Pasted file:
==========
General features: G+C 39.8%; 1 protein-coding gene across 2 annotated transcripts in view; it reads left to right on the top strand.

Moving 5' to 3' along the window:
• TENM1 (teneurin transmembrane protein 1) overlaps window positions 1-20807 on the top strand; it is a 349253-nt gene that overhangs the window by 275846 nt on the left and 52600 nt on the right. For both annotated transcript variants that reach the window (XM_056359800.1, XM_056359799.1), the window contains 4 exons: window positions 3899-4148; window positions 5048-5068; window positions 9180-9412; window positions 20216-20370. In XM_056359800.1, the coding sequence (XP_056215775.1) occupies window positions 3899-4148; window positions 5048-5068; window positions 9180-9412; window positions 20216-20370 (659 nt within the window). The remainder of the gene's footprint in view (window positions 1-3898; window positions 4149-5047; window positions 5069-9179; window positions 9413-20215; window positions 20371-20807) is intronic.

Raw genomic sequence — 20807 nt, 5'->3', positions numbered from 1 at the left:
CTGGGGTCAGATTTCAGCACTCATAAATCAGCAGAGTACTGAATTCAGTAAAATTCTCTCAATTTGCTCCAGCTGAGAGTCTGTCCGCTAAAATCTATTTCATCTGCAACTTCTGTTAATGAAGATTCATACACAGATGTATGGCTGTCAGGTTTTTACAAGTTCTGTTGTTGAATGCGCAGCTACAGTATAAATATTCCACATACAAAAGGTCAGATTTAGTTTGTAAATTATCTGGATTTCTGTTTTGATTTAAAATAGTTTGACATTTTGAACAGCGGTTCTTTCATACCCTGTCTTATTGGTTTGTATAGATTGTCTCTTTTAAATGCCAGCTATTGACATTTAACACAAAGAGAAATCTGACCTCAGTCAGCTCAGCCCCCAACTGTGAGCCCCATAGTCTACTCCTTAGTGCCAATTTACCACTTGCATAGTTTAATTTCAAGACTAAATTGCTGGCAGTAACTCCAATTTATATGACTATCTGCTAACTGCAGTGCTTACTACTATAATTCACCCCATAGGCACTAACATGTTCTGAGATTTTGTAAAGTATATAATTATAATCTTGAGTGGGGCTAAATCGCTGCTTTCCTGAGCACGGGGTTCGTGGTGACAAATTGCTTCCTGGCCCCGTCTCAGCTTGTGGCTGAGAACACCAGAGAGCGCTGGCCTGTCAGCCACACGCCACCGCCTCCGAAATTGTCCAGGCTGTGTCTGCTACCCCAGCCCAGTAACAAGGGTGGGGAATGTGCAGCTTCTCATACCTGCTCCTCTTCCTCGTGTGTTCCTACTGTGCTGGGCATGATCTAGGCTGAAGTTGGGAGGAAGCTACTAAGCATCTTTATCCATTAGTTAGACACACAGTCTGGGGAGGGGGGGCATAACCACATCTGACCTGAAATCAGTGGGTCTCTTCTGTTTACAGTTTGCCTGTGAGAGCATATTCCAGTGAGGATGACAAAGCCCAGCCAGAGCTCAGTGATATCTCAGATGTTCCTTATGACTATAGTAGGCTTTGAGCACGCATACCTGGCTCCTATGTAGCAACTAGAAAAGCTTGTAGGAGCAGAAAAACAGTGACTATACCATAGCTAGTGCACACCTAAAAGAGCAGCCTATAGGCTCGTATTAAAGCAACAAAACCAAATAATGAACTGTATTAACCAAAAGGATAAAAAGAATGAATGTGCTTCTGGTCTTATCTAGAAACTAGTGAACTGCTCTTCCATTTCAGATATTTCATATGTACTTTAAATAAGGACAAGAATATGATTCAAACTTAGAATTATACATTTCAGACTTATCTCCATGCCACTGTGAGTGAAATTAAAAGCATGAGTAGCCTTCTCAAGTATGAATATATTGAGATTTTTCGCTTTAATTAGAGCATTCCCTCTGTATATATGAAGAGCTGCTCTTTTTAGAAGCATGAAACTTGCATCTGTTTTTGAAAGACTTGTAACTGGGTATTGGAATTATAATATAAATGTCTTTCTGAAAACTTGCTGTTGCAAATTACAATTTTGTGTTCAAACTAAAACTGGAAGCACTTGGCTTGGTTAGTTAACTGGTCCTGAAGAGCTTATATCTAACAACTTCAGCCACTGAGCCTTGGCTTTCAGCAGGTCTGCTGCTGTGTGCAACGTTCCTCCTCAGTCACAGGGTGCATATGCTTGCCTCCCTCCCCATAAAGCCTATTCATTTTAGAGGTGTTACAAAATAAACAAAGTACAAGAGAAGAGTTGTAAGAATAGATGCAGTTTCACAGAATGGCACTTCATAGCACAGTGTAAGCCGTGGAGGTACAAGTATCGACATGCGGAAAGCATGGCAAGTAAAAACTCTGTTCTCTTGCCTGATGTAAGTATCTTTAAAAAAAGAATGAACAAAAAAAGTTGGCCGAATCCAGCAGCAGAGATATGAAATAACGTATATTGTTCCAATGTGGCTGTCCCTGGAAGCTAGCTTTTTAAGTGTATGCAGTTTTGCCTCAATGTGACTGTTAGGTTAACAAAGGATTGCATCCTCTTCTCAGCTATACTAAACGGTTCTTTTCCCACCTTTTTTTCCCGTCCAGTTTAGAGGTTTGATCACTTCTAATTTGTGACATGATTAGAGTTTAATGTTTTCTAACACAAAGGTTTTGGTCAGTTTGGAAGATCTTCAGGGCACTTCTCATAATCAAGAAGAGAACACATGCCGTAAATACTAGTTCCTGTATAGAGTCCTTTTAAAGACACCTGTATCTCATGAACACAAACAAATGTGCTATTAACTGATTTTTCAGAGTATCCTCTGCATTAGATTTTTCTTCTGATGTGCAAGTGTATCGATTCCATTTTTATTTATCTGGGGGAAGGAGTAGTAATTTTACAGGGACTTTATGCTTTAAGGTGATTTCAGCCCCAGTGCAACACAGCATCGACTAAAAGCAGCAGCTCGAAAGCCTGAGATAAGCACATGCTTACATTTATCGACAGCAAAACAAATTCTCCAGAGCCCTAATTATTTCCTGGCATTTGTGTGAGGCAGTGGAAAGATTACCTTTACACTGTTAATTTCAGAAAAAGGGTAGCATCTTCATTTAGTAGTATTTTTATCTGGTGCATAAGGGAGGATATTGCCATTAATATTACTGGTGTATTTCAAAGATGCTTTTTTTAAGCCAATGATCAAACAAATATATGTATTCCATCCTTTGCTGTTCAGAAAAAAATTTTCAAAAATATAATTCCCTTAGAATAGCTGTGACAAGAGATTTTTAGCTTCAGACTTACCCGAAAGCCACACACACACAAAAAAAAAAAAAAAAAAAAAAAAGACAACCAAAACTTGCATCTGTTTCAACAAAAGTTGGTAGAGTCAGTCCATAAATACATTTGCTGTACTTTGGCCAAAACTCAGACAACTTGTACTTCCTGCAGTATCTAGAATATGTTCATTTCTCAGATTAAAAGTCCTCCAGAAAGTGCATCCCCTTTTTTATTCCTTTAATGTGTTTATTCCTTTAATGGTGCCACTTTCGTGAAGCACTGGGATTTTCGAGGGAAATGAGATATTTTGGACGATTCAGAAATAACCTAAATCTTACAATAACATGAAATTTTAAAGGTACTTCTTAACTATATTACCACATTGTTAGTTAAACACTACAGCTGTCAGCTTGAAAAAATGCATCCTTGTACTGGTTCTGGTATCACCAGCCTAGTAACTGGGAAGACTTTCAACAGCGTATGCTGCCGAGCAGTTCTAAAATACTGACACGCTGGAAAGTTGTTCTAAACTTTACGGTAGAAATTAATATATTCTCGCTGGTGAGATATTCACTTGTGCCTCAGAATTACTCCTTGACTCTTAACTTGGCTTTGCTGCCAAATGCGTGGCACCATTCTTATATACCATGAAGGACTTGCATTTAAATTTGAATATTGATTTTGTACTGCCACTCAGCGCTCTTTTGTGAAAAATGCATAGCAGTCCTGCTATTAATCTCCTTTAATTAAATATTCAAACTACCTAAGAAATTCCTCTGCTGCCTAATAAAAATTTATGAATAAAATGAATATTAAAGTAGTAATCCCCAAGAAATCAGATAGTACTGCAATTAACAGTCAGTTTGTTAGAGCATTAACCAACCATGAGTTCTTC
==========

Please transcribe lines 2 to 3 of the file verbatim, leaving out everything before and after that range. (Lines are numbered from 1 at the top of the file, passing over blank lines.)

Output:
Moving 5' to 3' along the window:
• TENM1 (teneurin transmembrane protein 1) overlaps window positions 1-20807 on the top strand; it is a 349253-nt gene that overhangs the window by 275846 nt on the left and 52600 nt on the right. For both annotated transcript variants that reach the window (XM_056359800.1, XM_056359799.1), the window contains 4 exons: window positions 3899-4148; window positions 5048-5068; window positions 9180-9412; window positions 20216-20370. In XM_056359800.1, the coding sequence (XP_056215775.1) occupies window positions 3899-4148; window positions 5048-5068; window positions 9180-9412; window positions 20216-20370 (659 nt within the window). The remainder of the gene's footprint in view (window positions 1-3898; window positions 4149-5047; window positions 5069-9179; window positions 9413-20215; window positions 20371-20807) is intronic.